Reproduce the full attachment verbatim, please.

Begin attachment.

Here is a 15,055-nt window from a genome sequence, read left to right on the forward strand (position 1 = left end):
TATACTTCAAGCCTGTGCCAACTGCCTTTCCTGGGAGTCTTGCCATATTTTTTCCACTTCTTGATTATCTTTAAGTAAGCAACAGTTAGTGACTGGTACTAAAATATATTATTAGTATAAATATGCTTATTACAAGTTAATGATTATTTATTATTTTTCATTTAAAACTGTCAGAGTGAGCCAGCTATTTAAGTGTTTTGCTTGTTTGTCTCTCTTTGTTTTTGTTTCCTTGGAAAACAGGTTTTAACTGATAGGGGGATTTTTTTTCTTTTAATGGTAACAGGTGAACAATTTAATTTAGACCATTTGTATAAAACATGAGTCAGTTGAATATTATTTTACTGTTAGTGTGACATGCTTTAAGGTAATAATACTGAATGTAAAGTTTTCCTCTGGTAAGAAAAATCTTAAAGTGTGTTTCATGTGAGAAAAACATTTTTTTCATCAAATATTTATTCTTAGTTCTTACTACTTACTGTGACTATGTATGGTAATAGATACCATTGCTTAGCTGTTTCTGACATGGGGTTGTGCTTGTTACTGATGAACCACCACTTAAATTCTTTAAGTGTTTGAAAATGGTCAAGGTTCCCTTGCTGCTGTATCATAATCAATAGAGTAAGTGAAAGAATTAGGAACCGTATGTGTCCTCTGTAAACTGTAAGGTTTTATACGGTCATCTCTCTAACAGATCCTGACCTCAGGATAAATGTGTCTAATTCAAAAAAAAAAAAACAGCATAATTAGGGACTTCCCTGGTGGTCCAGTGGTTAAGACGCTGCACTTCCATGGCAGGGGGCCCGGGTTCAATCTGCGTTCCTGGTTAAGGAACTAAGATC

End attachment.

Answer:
Here is a 15,055-nt window from a genome sequence, read left to right on the forward strand (position 1 = left end):
TATACTTCAAGCCTGTGCCAACTGCCTTTCCTGGGAGTCTTGCCATATTTTTTCCACTTCTTGATTATCTTTAAGTAAGCAACAGTTAGTGACTGGTACTAAAATATATTATTAGTATAAATATGCTTATTACAAGTTAATGATTATTTATTATTTTTCATTTAAAACTGTCAGAGTGAGCCAGCTATTTAAGTGTTTTGCTTGTTTGTCTCTCTTTGTTTTTGTTTCCTTGGAAAACAGGTTTTAACTGATAGGGGGATTTTTTTTCTTTTAATGGTAACAGGTGAACAATTTAATTTAGACCATTTGTATAAAACATGAGTCAGTTGAATATTATTTTACTGTTAGTGTGACATGCTTTAAGGTAATAATACTGAATGTAAAGTTTTCCTCTGGTAAGAAAAATCTTAAAGTGTGTTTCATGTGAGAAAAACATTTTTTTCATCAAATATTTATTCTTAGTTCTTACTACTTACTGTGACTATGTATGGTAATAGATACCATTGCTTAGCTGTTTCTGACATGGGGTTGTGCTTGTTACTGATGAACCACCACTTAAATTCTTTAAGTGTTTGAAAATGGTCAAGGTTCCCTTGCTGCTGTATCATAATCAATAGAGTAAGTGAAAGAATTAGGAACCGTATGTGTCCTCTGTAAACTGTAAGGTTTTATACGGTCATCTCTCTAACAGATCCTGACCTCAGGATAAATGTGTCTAATTCAAAAAAAAAAAAACAGCATAATTAGGGACTTCCCTGGTGGTCCAGTGGTTAAGACGCTGCACTTCCATGGCAGGGGGCCCGGGTTCAATCTGCGTTCCTGGTTAAGGAACTAAGATC